Skip to Main Content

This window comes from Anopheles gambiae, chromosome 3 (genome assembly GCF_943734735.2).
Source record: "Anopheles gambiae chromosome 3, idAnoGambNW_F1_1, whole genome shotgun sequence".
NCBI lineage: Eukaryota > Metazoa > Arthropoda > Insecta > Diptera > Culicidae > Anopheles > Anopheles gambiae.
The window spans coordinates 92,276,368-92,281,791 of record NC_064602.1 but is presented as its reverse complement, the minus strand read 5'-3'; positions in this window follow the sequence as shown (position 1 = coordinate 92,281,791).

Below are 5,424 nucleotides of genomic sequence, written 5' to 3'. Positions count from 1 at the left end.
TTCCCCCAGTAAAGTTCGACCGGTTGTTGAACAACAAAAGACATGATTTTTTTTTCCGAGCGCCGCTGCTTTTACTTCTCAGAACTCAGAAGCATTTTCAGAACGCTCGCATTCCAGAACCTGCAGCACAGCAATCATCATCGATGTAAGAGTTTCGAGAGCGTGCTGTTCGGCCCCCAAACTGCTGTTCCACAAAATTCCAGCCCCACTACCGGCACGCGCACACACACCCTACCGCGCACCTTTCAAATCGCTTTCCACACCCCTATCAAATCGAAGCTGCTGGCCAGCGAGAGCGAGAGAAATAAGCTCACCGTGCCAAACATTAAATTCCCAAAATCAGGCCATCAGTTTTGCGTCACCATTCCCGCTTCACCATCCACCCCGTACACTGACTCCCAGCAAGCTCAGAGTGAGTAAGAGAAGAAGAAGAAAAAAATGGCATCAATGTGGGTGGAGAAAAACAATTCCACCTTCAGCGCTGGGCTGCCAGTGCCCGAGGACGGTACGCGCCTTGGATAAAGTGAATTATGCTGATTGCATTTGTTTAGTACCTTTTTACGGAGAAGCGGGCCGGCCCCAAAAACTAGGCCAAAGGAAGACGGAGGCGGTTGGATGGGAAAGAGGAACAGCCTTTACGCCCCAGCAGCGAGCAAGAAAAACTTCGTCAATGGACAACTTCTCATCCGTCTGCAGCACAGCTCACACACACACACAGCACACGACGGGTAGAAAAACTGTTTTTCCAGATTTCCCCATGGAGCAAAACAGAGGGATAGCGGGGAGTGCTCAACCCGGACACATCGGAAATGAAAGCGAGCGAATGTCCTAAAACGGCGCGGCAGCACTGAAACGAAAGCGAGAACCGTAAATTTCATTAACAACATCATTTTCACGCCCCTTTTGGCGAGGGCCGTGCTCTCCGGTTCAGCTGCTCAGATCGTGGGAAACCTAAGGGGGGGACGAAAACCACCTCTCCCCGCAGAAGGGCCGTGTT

This paper describes a new more versatile internal oxidation technique for the manufacture of silver-cadmium oxide contact tips. The process allows precise control in producing a fine homogeneous microstrueture, it avoids the occurrence of a central denuded core in contacts and uses oxidation times which are several orders of magnitude less than in the conventional method. This novel technique essentially combines internal oxidation and powder metallurgical methods of compaction and densification. By correct control of the processing of the powder into high-density contact parts, a wide range of microstructures may be obtained from a single powder. The first stage of the process is the formation of a silvercadmium alloy powder of fine particle size by the low-temperature reduction and alloying of a silver and cadmium oxide powders mixture. This powder is produced in spherical aggregates in preparation for the second internal oxidation step. Internal oxidation of the fine alloy powder is then carried out at relatively low temperatures in times typically 103 times shorter than are required in conventional internal oxidation. This results in powder which contains extremely fine cadmium oxide particles in a simple orientation relationship with the matrix within and on the surface of each powder particle. This internally oxidized alloy powder (IOAP) is then compacted to provide green compacts for sintering and coining to provide high-density contact tips. During the sintering stage of the IOAP process, the ultrafine cadmium oxide particles within each powder particle grow by an Ostwald ripening process. The extent of this coarsening is governed by the time and temperature of the sintering operation and the oxygen potential of the furnace atmosphere: these parameters can be controlled to provide a specific final material selectable from a very wide range of possible microstructures. The coining operation increases the density to a value approaching the theoretical. The IOAP process also allows the addition of selected elements or compounds to the basic material at several stages in the process and retains the ability to control the microstructure independently from the chemical composition. This feature of the IOAP process is in sharp contrast to more common intern- al oxidation techniques.